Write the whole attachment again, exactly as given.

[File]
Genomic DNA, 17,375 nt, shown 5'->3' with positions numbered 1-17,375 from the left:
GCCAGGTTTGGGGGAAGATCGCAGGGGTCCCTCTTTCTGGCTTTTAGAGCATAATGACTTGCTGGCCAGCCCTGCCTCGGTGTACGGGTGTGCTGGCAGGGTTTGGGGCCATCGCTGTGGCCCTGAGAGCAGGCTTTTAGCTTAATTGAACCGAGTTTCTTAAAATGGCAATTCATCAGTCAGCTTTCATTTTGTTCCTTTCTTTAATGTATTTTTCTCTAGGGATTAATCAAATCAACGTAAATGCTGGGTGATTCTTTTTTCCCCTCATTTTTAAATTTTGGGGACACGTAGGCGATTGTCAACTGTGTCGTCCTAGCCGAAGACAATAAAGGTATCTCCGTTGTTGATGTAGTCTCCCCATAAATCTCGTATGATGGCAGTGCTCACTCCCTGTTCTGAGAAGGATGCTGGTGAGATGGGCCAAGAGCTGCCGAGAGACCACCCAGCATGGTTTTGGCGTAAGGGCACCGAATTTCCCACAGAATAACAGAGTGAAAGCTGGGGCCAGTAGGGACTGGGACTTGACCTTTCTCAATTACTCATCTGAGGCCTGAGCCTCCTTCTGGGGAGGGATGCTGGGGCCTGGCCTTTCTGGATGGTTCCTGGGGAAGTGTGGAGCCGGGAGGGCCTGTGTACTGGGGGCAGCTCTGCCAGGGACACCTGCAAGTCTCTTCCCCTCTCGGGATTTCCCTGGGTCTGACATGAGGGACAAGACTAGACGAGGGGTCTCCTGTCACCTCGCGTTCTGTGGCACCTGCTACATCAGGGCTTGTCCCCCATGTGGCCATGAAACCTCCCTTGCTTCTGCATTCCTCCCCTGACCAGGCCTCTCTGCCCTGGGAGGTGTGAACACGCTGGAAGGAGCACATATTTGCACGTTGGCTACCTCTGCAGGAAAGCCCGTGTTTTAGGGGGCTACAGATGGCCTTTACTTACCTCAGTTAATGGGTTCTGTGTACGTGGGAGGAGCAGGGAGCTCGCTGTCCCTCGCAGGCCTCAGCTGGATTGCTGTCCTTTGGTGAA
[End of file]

Genomic DNA, 17,375 nt, shown 5'->3' with positions numbered 1-17,375 from the left:
GCCAGGTTTGGGGGAAGATCGCAGGGGTCCCTCTTTCTGGCTTTTAGAGCATAATGACTTGCTGGCCAGCCCTGCCTCGGTGTACGGGTGTGCTGGCAGGGTTTGGGGCCATCGCTGTGGCCCTGAGAGCAGGCTTTTAGCTTAATTGAACCGAGTTTCTTAAAATGGCAATTCATCAGTCAGCTTTCATTTTGTTCCTTTCTTTAATGTATTTTTCTCTAGGGATTAATCAAATCAACGTAAATGCTGGGTGATTCTTTTTTCCCCTCATTTTTAAATTTTGGGGACACGTAGGCGATTGTCAACTGTGTCGTCCTAGCCGAAGACAATAAAGGTATCTCCGTTGTTGATGTAGTCTCCCCATAAATCTCGTATGATGGCAGTGCTCACTCCCTGTTCTGAGAAGGATGCTGGTGAGATGGGCCAAGAGCTGCCGAGAGACCACCCAGCATGGTTTTGGCGTAAGGGCACCGAATTTCCCACAGAATAACAGAGTGAAAGCTGGGGCCAGTAGGGACTGGGACTTGACCTTTCTCAATTACTCATCTGAGGCCTGAGCCTCCTTCTGGGGAGGGATGCTGGGGCCTGGCCTTTCTGGATGGTTCCTGGGGAAGTGTGGAGCCGGGAGGGCCTGTGTACTGGGGGCAGCTCTGCCAGGGACACCTGCAAGTCTCTTCCCCTCTCGGGATTTCCCTGGGTCTGACATGAGGGACAAGACTAGACGAGGGGTCTCCTGTCACCTCGCGTTCTGTGGCACCTGCTACATCAGGGCTTGTCCCCCATGTGGCCATGAAACCTCCCTTGCTTCTGCATTCCTCCCCTGACCAGGCCTCTCTGCCCTGGGAGGTGTGAACACGCTGGAAGGAGCACATATTTGCACGTTGGCTACCTCTGCAGGAAAGCCCGTGTTTTAGGGGGCTACAGATGGCCTTTACTTACCTCAGTTAATGGGTTCTGTGTACGTGGGAGGAGCAGGGAGCTCGCTGTCCCTCGCAGGCCTCAGCTGGATTGCTGTCCTTTGGTGAA